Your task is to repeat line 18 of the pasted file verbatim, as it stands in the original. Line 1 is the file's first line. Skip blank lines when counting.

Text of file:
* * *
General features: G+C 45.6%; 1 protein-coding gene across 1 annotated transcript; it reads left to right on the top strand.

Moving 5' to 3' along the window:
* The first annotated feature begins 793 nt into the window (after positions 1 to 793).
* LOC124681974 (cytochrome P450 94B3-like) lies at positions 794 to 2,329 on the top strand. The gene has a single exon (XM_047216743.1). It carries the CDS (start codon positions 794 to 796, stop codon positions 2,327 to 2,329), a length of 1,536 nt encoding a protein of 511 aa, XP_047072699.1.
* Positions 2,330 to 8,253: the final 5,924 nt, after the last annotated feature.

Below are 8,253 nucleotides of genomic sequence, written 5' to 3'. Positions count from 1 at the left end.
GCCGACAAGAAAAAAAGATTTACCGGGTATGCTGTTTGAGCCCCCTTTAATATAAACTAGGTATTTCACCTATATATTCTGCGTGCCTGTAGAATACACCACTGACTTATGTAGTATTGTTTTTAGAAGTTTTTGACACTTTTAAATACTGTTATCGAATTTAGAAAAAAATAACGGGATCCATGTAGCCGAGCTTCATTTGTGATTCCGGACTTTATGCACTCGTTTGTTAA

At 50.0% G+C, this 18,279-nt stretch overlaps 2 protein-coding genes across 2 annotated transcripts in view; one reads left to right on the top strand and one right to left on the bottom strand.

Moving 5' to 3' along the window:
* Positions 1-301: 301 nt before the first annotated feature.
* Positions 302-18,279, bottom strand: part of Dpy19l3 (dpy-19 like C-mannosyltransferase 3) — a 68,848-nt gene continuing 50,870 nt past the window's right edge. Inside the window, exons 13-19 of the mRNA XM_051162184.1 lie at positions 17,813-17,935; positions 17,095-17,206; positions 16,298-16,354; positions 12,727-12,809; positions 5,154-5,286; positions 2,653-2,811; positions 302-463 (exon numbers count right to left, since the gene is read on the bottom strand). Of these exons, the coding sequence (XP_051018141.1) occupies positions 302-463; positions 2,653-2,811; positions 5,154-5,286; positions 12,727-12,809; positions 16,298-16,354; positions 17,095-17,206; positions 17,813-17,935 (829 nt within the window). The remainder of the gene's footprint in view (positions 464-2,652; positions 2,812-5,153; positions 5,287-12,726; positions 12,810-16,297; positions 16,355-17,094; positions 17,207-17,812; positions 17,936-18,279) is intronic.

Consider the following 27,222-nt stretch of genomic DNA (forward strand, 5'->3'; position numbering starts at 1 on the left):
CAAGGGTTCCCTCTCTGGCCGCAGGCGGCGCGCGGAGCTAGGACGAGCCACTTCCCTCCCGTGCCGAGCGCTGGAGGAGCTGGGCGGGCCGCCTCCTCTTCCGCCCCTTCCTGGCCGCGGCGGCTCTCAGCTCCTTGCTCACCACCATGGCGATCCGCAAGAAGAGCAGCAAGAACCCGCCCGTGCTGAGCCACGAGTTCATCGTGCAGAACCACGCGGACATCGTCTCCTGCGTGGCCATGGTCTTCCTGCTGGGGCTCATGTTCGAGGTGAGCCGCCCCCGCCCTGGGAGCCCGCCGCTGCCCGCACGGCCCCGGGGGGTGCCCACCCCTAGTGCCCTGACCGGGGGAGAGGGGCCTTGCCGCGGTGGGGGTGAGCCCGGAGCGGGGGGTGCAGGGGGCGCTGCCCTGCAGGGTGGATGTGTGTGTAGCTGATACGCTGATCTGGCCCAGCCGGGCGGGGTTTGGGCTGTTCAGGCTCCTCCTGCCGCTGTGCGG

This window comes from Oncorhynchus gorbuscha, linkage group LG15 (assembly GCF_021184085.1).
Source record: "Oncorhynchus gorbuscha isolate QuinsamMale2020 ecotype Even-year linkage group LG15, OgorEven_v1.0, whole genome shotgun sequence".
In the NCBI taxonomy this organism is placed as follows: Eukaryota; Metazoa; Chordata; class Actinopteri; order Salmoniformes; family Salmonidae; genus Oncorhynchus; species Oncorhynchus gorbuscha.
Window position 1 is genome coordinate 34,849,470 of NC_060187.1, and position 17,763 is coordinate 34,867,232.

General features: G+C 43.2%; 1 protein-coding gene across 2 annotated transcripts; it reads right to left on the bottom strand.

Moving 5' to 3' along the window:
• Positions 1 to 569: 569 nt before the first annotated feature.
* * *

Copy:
General features: G+C 43.2%; 1 protein-coding gene across 2 annotated transcripts; it reads right to left on the bottom strand.